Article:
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With the advent of threading facilities in the STL for the new C++ standard (C++0x), will it be better to change existing code that is using POSIX threading or even Windows threading to use STL threading?

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up vote 5 down vote accepted

You could always hedge your bets... write your own simple threading API that is just featureful enough to do what your application needs to be done, and change your code to target your threading API only. Then you can implement the internals of your custom threading API using Windows or Posix or STL or whatever, and change the implementation whenever you need to without having to touch your entire codebase each time.

By doing it that way, you could start with the STL implementation, and then if it turns out that e.g. Windows has a difficult-to-resolve problem using that, you could just include an alternate Windows-API implementation inside my_threading_api.cpp (inside of an #ifdef WIN32) and you'd be back in business.

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This is what we have done. We have created our own "OS abstraction layer" with different backend implementations for POSIX, Windows, and some other RTOS's we use. We've also got classes for semaphores, mutexes, timers, etc. It's a very useful thing to have. – Brian Neal Jun 4 '10 at 15:59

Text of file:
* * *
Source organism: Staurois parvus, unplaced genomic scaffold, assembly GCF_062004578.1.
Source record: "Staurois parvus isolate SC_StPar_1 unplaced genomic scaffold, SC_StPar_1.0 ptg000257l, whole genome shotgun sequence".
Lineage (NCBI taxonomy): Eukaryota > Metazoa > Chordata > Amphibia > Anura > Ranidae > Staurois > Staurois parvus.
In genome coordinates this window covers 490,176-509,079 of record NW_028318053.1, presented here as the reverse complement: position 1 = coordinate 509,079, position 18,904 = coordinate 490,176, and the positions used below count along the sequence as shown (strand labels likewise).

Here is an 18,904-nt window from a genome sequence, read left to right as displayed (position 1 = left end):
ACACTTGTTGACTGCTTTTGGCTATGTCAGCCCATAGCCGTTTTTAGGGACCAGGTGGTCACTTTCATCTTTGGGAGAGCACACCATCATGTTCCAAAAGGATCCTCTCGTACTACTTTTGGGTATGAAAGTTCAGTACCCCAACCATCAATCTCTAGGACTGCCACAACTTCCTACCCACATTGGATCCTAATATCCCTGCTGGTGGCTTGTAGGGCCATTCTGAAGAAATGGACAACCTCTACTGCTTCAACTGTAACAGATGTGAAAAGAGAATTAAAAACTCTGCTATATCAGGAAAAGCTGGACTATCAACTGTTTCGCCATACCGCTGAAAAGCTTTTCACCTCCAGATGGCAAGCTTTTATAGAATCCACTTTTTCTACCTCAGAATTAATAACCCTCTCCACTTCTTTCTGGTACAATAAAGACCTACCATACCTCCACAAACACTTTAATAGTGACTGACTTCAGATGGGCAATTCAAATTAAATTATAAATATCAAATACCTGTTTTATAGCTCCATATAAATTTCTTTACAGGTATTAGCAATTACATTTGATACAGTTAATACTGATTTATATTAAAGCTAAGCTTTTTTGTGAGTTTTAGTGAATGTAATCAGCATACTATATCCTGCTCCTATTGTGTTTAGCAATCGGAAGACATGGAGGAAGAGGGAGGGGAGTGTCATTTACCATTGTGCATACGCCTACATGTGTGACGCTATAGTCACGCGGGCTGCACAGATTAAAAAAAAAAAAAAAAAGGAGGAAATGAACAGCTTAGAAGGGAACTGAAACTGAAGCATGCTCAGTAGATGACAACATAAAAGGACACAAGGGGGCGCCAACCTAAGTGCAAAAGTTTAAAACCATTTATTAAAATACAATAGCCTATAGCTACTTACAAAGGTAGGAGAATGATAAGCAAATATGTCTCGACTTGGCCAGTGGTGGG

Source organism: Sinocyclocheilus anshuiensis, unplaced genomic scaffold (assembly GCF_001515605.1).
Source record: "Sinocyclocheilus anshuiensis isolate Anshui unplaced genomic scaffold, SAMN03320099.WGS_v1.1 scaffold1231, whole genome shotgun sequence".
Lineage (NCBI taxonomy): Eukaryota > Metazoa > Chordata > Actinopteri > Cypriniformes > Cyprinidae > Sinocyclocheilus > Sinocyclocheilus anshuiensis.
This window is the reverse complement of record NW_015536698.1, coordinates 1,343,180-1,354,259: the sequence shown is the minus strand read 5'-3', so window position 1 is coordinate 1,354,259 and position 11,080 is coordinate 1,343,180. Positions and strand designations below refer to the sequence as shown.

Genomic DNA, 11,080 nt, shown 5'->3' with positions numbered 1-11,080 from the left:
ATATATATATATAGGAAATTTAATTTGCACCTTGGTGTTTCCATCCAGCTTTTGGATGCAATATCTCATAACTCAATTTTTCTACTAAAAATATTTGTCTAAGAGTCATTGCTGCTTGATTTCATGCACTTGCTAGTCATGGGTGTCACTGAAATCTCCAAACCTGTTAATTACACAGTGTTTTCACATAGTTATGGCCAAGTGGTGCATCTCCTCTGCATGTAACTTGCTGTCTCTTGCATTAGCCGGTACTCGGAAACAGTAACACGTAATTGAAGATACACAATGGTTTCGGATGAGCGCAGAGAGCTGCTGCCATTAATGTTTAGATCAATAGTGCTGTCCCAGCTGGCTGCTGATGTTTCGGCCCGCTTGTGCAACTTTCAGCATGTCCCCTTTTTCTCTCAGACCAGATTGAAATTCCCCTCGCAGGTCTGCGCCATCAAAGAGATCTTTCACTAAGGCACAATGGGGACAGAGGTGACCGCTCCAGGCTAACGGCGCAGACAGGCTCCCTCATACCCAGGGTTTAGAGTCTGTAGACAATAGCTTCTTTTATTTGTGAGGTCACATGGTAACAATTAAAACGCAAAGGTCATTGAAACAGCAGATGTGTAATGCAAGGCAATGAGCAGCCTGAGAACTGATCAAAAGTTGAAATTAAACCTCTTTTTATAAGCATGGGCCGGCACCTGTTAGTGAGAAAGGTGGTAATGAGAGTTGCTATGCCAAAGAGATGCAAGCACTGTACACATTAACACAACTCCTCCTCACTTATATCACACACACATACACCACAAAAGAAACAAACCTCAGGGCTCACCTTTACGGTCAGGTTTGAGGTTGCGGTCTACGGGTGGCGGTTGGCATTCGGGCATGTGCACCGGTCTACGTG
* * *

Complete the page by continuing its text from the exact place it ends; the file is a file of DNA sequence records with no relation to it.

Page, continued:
+1: Very interesting solution! – Alerty Jun 4 '10 at 16:00

A great deal will depend on how much you care about portability, and how much you're taking advantage of features your native API may provide that the standard library doesn't. The standard library threading is sufficiently similar to POSIX that (at least offhand) I can't think of much you'd gain by staying with POSIX (and due to the similarity, porting to use the standard library should usually be pretty easy).

Windows threading is enough different that you're more likely to run into something that will be non-trivial to port to using the standard library, and even at best porting will probably be non-trivial.

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Don't change unless you really need it. I assume that your existing code is working well.

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There's no telling how long it will be before the C++0x library features are commonly supported, so the answer might well depend on how tied to a particular compiler you might want to be. You might also want to consider a framework or library that works on top of the native or C++0x library implementation, such as Boost Threads or the Intel Threading Building Blocks and let that library handle the details of whether it's using C++0x features or platform APIs.

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It depends.

C++0x threading isn't widely supported yet (I think GCC implements it, but MSVC doesn't, and I don't know when they're planning to add that support, but I might suspect they consider it a low priority feature)

If your code works as it is, why change it? For new C++ applications, and assuming compiler support, I'd go with C++0x threads, simply because they're standard, and it's a much nicer API than either Win32 or POSIX threads.

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